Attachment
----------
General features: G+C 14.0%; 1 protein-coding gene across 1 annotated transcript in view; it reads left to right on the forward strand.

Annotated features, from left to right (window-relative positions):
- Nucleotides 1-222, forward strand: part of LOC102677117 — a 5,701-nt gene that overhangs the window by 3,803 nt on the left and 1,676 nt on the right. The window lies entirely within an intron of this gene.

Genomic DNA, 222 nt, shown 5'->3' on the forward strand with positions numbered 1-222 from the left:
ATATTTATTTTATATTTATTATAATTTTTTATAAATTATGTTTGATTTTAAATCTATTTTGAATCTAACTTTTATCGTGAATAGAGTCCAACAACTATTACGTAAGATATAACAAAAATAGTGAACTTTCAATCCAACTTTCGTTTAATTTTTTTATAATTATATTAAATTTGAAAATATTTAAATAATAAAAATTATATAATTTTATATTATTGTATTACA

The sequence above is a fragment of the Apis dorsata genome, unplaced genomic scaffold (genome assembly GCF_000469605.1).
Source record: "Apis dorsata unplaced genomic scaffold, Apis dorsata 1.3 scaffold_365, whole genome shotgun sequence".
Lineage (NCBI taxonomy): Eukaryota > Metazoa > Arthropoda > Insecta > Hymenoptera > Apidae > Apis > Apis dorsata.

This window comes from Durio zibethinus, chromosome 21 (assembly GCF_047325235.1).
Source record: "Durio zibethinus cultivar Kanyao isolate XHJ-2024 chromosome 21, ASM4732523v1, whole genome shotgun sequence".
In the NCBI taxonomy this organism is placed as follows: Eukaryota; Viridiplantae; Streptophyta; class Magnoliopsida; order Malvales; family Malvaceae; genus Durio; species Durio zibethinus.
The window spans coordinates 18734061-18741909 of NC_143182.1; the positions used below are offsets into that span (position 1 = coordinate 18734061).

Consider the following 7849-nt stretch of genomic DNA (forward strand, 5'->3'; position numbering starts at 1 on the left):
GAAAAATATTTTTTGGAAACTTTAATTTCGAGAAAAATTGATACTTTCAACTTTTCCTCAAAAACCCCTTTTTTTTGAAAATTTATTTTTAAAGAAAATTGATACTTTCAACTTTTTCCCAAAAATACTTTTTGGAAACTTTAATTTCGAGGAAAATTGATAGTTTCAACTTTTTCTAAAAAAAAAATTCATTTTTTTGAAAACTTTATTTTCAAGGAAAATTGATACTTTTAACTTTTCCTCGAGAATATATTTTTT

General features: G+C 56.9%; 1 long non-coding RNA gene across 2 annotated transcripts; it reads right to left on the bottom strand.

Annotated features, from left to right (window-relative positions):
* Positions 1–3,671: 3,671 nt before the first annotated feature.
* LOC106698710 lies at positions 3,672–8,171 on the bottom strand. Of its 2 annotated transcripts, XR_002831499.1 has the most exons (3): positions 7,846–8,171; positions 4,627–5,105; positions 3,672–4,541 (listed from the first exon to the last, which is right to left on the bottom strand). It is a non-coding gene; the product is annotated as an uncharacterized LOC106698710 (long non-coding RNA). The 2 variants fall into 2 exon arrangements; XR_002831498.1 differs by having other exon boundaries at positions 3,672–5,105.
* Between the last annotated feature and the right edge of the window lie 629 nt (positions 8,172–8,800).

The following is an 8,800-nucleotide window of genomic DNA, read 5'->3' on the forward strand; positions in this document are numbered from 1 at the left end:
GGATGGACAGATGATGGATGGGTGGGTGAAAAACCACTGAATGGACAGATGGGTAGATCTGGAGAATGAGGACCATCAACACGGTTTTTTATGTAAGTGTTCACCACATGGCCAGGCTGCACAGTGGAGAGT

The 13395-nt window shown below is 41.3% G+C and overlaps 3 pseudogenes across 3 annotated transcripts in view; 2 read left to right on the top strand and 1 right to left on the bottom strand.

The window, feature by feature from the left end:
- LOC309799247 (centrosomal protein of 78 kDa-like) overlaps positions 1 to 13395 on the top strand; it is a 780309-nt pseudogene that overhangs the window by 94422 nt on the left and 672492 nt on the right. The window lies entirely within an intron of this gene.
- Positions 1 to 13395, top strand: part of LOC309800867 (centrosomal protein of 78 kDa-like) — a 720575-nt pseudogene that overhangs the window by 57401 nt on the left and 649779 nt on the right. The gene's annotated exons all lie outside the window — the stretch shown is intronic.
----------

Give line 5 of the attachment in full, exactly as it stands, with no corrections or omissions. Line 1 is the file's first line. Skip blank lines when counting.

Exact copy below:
ATATTTATTTTATATTTATTATAATTTTTTATAAATTATGTTTGATTTTAAATCTATTTTGAATCTAACTTTTATCGTGAATAGAGTCCAACAACTATTACGTAAGATATAACAAAAATAGTGAACTTTCAATCCAACTTTCGTTTAATTTTTTTATAATTATATTAAATTTGAAAATATTTAAATAATAAAAATTATATAATTTTATATTATTGTATTACA